git on an everyday basis—it’s a powerful tool that supports
many different workflows. However, depending on your workflow, there are useful
configurations you can set up that make using the tool that much easier.
git really shines when you can make the UI give you a little more information
about what’s going on as you work. This can be done with a built-in feature of
git called tracking branches.
All (well, almost all) branches in git “track” a branch. Usually this branch is
a remote branch, like
origin/master. However, you can also set up tracking of
local branches. One way you can specify that your current branch should track
another branch is to run the following:
This gives you the ability to compare the current branch relative to the branch it
is tracking, for example, if you are on branch
master and it is tracking
origin/master, when you make a commit and run
git status part of the output
git determines this by finding the common ancestor between the current branch
master and the head of tracking branch
has only one commit between its head and the head of
origin/master, it returns
the above output.
Although rarely used, I’ve found it useful to create a
git track alias by adding
the above command to the list of aliases in
This is a little more user-friendly and intuitive for those cases where I explicitly want to set a tracking branch.
Another useful shortcut is a
git tracking alias which displays which branch a
specified branch is tracking. This is slightly more complicated to do and thus isn’t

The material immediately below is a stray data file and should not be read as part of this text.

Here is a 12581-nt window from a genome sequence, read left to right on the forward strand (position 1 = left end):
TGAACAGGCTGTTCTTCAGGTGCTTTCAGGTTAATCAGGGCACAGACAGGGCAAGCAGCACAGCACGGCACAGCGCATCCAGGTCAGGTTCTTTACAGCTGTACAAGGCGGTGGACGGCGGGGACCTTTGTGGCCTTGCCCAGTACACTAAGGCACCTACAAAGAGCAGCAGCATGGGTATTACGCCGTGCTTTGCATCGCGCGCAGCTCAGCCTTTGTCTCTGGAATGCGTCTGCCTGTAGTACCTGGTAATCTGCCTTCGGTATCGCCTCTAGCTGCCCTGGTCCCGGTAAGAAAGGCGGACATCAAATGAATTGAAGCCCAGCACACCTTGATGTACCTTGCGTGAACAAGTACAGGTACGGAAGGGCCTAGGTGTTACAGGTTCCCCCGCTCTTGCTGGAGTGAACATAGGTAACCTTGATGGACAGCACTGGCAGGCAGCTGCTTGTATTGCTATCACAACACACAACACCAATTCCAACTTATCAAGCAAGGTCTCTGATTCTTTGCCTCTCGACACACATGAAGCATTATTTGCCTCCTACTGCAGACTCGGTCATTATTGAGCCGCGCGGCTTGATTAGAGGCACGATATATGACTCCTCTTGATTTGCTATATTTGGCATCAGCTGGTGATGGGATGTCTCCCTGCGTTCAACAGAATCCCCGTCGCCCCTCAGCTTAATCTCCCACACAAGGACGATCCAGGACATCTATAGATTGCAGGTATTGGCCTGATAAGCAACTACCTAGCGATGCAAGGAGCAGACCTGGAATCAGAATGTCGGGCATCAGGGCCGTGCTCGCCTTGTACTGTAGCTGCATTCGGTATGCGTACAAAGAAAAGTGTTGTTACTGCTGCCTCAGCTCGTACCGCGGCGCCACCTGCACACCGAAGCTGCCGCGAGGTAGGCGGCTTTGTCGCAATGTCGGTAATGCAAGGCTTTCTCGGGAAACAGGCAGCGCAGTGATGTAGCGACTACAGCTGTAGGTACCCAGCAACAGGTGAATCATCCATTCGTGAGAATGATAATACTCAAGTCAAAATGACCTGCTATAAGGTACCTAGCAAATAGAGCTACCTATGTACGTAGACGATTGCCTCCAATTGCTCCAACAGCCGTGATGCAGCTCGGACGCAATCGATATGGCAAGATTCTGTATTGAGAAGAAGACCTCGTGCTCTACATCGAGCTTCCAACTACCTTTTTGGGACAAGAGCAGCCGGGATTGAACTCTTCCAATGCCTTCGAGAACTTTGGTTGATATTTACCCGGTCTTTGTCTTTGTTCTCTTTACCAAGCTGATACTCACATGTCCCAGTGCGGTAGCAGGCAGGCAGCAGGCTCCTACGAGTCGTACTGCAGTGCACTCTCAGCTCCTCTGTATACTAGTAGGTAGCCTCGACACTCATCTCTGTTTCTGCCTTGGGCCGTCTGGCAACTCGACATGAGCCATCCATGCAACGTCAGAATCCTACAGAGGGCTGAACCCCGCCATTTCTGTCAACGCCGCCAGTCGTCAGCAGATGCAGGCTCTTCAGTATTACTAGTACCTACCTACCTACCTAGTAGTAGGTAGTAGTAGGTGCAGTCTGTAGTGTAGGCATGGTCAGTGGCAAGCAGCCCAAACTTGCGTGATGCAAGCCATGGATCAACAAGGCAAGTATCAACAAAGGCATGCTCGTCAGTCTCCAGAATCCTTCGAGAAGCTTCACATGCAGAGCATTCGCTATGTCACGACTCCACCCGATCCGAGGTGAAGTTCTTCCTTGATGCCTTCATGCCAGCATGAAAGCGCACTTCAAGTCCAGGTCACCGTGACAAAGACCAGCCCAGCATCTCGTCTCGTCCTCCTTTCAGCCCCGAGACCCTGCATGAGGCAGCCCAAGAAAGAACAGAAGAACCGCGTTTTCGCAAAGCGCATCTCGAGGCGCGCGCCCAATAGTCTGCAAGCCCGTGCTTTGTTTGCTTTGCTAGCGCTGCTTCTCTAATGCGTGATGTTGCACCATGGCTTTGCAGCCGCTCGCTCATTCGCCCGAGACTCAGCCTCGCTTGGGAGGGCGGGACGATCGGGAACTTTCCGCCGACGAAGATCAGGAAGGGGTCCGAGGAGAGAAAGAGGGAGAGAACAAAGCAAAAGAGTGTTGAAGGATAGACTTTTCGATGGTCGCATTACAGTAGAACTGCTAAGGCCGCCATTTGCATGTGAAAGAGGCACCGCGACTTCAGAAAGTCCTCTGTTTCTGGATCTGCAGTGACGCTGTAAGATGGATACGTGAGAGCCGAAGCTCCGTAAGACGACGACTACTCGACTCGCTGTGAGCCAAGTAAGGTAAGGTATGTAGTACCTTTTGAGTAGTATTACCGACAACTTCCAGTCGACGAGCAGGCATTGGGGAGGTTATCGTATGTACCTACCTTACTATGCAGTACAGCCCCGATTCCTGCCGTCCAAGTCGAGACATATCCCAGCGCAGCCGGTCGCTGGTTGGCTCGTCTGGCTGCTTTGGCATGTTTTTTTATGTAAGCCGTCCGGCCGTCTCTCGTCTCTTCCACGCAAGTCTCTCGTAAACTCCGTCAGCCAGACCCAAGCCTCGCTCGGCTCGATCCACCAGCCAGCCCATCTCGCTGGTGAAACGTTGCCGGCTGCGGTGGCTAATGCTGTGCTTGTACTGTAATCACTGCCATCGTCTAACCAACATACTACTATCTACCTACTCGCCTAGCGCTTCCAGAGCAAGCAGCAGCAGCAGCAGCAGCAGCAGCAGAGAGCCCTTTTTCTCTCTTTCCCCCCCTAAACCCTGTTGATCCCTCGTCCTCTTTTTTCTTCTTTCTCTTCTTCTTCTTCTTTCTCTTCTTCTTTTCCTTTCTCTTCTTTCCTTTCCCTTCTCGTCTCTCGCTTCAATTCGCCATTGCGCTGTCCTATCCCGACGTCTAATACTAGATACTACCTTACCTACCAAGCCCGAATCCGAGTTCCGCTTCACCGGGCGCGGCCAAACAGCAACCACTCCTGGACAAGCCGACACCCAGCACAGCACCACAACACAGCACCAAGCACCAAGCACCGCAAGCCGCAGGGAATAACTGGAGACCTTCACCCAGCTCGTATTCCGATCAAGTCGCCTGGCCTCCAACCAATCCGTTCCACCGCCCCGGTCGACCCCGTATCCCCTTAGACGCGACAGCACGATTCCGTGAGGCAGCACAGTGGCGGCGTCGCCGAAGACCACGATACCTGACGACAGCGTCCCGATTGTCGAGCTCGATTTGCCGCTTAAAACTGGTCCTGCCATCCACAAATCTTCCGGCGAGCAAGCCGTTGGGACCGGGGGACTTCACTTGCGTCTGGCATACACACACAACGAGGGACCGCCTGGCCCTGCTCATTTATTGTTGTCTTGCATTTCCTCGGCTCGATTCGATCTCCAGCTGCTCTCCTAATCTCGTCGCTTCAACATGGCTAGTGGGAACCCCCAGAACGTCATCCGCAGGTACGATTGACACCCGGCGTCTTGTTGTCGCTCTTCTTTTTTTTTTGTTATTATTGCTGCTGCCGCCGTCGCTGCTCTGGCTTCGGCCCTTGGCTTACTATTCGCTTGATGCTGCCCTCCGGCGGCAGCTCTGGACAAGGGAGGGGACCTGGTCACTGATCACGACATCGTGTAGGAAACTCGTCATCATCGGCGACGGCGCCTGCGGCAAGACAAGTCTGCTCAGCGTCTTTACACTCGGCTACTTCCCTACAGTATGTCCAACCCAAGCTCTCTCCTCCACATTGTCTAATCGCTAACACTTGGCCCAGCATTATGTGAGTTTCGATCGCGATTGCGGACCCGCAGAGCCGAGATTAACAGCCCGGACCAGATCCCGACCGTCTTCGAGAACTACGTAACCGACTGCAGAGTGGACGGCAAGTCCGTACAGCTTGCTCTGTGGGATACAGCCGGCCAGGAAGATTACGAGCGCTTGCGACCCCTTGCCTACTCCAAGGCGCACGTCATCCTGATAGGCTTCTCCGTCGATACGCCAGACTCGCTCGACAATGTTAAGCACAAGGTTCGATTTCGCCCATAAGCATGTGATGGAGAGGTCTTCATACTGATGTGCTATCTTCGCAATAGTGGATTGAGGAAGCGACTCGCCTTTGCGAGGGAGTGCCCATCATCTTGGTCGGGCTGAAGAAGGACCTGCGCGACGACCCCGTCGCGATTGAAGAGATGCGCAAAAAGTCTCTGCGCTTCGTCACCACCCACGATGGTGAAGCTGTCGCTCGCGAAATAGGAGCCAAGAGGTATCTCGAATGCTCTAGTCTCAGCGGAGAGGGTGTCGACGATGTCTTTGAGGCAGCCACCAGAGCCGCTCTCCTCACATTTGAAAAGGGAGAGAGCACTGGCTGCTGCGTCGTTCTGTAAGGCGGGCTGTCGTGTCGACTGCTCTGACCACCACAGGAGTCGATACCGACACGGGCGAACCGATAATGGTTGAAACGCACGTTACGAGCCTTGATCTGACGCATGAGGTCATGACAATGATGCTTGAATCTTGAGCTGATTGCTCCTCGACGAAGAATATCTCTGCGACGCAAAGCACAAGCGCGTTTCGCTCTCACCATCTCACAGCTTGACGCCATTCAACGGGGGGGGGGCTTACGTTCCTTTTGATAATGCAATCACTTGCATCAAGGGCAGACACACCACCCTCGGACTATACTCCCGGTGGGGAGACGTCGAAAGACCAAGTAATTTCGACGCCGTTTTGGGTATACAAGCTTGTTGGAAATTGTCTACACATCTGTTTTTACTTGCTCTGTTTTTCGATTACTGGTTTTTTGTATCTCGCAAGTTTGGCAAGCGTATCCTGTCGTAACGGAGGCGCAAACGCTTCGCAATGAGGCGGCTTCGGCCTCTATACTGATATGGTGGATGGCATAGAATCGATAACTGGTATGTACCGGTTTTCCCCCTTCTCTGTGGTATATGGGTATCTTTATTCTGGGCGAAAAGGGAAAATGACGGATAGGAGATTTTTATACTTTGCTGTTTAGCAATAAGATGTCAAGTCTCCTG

a one-liner, but here’s the shell script:
If you save this as
git-tracking and give it execute permissions, you’ll be able to
run it using
Notice that if a branch is tracking a local branch (i.e. a branch local to this repository)
instead of a remote branch (i.e. a branch on
origin), the name of the remote
., or in other words the current repository (if you think of
. as the
ls’s representation of the current directory, it makes sense).
This script works by extracting the tracking branch information using
git config, which
itself simply reads from the local
config file in the
.git directory for the repository.
Each branch in your repository that has been set to track another branch will have an entry
.git/config that looks something like the following:
The key points to observe are that this configuration states the local
tracks a remote repository called
origin, and the branch on it tracks on
origin is called
Set Tracking Branches Automatically
A slightly odd problem with tracking branches is that they aren’t set up
automatically when creating a new branch (except for
master being set to
origin/master when you first clone a repository). However, this
behaviour can be changed so that when you create a new branch it tracks the branch
you’re currently on, or the remote branch you pulled from. Add the following
branch.autosetupmerge setting dictates whether or not
git sets up new
branches so that they will be mergeable with the starting-point branch (usually
the branch you were on before creating the new branch). It basically saves
you from having to run the
git track alias discussed above.
How Does This Help?
While tracking branches are relatively intuitive to understand, they don’t seem
terribly useful as a concept so far. After all,
git doesn’t automatically set
up these tracking branches in all situations, so why bother making the above
change to always set up tracking branches, even for local branches?
This will become apparent in a follow-up post, where I’ll discuss the power of a